Storyteller Jesse James recounts his first impression of Muni when he moved to San Francisco, and how he learned the rules of Muni when he saw a pickup line gone wrong.
Joe Fitzgerald Rodriguez is one of the few transportation reporters in San Francisco. You might have seen many of his stories in the San Francisco Examiner. In this episode, Joe shares why the mundane, boring City Hall meetings that he often attends can mean life and death for some in San Francisco.
Muni operator Doug has written two books on driving the bus, and in this episode, he shares some behind-the-scenes gems. He's got his eyes on you, whether you're furtively holding your expired transfer or digging in your wallet for your Clipper card. You can find Doug's books at the San Francisco Public Library or your friendly local bookstores near you.
Buzzfeed Books Editor Isaac Fitzgerald proves a universal fact: stories happen on public transit in any city. In this Muni Diaries live performance, he shares the story of falling in love with a girl (and getting over it quickly) with the aid of a few heroic acts on the D.C. Metro.
Comedian Gina Gold is the host of TMI Storytelling, a monthly series in Oakland. In this week’s story, Gina shares what happened when she rode BART with her coworker from Market Street Cinema, all in the name of improving her job skills.
Gina has a new podcast called "Do You Think I'm Kidding?" -- check her out on iTunes.
H.P. Mendoza is a San Francisco treasure. The seemingly tireless moviemaker and musician’s works include Colma: The Musical, Fruit Fly, and I Am a Ghost. When he’s not making movies, he’s doing rad museum takeovers with ‘80s-style scavenger hunts. All of this, and he’s also just one of the smartest, nicest people you’ll ever meet.
H.P. graced the stage of Muni Diaries Live back in 2011. This week’s episode is the story of how he came to love San Francisco when he was a kid thanks to his dad’s Muni routes. He even included a rather catchy song about Muni and BART at the end of his performance.
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Courtney Riddle is the zine ambassador of Market Street, selling small handmade books out of a formerly abandoned newspaper kiosk, The Grand Newsstand. She’s been distributing zines to unwitting tourists for more than a year now. When not sitting in peculiar street furniture, she makes her own zines, does calligraphy, daydreams about urban planning, and rides unusual Muni lines (how about that 36?).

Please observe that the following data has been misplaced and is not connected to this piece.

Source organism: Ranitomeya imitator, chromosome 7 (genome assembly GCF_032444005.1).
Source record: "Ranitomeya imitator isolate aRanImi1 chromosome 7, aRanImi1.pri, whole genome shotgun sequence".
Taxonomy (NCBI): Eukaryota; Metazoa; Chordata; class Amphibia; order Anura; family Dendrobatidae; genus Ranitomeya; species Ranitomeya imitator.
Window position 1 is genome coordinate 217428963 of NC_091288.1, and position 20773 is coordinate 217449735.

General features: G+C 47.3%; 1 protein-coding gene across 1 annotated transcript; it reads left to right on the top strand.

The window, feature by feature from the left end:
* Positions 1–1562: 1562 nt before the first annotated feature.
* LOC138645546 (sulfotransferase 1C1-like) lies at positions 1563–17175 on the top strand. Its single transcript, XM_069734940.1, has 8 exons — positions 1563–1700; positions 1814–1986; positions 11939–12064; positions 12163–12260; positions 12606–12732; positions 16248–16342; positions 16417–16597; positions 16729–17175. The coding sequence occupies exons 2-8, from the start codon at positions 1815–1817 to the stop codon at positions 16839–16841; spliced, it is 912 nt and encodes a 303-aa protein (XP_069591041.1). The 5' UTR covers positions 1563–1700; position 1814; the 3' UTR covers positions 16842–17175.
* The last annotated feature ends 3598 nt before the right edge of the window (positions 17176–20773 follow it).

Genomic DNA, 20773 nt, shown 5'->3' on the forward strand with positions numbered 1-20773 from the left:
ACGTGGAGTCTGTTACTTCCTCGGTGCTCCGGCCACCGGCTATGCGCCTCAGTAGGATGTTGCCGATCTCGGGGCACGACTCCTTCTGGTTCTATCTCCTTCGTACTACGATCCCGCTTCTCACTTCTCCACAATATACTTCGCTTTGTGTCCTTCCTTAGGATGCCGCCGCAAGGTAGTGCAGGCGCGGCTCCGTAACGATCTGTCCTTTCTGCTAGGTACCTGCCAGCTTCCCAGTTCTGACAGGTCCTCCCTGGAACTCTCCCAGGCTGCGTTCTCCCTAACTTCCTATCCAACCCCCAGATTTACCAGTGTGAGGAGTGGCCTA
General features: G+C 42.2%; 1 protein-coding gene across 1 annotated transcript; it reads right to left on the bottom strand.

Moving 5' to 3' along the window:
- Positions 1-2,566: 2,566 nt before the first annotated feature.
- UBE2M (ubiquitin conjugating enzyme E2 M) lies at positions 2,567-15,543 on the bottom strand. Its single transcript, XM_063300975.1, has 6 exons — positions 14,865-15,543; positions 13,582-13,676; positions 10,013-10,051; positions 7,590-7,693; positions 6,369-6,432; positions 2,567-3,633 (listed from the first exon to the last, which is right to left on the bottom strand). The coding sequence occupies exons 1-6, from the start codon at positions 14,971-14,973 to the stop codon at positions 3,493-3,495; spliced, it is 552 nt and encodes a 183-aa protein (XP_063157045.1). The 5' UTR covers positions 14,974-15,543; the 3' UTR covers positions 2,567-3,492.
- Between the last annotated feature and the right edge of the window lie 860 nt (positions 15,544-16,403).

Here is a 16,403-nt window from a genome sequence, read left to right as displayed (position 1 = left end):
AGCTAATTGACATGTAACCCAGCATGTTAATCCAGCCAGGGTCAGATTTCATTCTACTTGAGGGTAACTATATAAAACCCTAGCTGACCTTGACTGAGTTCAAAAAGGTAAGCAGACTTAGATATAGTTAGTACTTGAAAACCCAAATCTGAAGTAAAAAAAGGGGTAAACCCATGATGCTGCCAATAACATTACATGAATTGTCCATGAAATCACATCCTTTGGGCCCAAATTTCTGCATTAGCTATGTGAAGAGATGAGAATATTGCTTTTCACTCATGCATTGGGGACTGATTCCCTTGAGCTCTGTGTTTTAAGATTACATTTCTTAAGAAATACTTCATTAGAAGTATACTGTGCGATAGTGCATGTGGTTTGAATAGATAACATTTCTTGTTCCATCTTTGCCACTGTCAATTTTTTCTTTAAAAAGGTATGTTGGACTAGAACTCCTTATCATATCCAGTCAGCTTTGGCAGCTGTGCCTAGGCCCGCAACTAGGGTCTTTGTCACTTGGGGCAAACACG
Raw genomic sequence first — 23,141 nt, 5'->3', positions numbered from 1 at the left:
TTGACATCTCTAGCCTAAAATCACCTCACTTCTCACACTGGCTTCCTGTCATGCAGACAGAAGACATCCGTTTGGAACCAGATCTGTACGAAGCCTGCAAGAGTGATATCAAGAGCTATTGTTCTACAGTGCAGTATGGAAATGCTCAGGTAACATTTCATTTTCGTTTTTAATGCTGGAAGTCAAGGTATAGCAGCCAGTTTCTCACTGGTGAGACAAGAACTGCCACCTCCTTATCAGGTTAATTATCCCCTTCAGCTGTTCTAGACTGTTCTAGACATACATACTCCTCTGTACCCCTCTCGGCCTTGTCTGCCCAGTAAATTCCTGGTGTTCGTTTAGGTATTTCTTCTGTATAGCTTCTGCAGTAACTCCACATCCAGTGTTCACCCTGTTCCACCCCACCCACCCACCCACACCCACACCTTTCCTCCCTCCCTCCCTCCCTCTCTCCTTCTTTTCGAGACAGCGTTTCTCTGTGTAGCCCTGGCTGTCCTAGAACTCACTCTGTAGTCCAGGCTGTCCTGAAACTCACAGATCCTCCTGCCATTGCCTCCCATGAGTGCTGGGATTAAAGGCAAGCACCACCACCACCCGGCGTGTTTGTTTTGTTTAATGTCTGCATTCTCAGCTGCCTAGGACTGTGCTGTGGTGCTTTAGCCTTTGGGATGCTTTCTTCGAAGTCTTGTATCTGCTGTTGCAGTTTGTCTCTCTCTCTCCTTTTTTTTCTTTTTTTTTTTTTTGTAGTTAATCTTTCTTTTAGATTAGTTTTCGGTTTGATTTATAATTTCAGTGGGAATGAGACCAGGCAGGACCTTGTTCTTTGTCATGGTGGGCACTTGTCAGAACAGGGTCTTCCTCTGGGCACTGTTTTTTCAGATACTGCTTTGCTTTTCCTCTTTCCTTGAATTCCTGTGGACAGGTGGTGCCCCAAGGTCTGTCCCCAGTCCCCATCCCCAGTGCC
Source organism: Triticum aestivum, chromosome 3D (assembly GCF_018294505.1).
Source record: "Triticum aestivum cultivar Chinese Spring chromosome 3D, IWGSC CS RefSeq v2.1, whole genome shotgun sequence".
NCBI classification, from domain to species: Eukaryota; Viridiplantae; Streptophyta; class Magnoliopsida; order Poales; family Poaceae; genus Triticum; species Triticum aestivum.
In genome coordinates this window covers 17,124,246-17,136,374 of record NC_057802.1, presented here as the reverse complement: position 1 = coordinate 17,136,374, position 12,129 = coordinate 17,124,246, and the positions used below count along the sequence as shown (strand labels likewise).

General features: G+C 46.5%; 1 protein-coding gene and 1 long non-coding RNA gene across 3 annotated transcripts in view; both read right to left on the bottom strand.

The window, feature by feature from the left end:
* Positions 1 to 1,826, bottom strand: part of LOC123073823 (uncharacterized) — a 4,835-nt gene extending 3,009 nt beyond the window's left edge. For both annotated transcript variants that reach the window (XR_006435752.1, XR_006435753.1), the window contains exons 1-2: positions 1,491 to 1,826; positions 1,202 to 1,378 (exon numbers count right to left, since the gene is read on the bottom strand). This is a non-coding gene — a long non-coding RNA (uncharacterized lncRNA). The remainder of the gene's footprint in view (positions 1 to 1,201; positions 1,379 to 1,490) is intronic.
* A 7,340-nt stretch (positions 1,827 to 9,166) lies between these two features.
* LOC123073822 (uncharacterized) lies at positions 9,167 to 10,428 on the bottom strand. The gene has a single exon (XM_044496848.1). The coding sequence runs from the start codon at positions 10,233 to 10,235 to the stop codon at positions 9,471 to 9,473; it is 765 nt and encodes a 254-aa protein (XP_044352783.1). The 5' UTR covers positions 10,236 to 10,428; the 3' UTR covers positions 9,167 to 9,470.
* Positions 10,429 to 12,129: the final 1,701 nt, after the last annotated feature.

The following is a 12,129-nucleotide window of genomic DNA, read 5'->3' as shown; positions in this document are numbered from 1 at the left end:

In this episode, she shares her aspiration of becoming a Muni driver, but there's just one small issue she had to overcome.
For Valentine's Day, we bring you Ariel Dovas and his story of his very first kiss...and it happened on Muni! Ariel is a local filmmaker and the Creative Director at BAYCAT (Bayview Hunters Point Center for Arts & Technology). He is also a co-founder of the collaborative art space The Secret Alley. Go to MuniDiaries.com to see episode extras and old photos of Ariel that he dug up just for the podcast.
In preparation for St. Valentine, we have an episode from comedian Caitlin Gill, who won't hold back her opinions about couples who make out on Muni! SF Weekly said this about one of our favorite comedians: "If hapless and fearless could occupy the same body, it's in Caitlin Gill."
When he was a kid, SF Chronicle writer Peter Hartlaub would take public transit to San Francisco 49ers football games at Candlestick Park with his dad. Years later, Peter discovered his own "transit utopia" aboard the 77X-Candlestick Express to the stadium. That bus was filled with the rowdiest, most colorful, most loyal and dedicated football fans this city has possibly ever known. Now Candlestick and the 77X are memories—gone, but clearly not forgotten.
Writer Justina Wu is the producer of Beyond Borders Storytelling, a series of bi-monthly workshops and story jams for travel adventurers in San Francisco. In this week’s story, Justina tells us about how one Muni driver really took charge of a crazy situation.
Recent Aussie transplant, cartoonist, and writer Sarah Hunt tells the story of what it’s like to arrive in a strange, new land that mirrored the one she grew up watching in movies and TV. It has to be a good thing for those of us who’ve been here a minute to see San Francisco, BART, and the Mission through Sarah’s fresh, loving eyes. Hear about all those things we take for granted as Sarah experienced them for the first time.
Comedian Cara Tramontano is a model Muni rider. One day she meets Edison, the world's most enthusiastic bus driver who is doing this job for a very quirky reason.
For SF native Klee Wiggins, Muni isn't all that bad. After all, if not for Muni, she might not be here to share her comedy with the world. Her origin story starts in the '70s, when, as Klee describes it, Muni was a "mafia of sorts." Stories in her early San Francisco life are tied intimately to various bus lines, including some that no longer exist.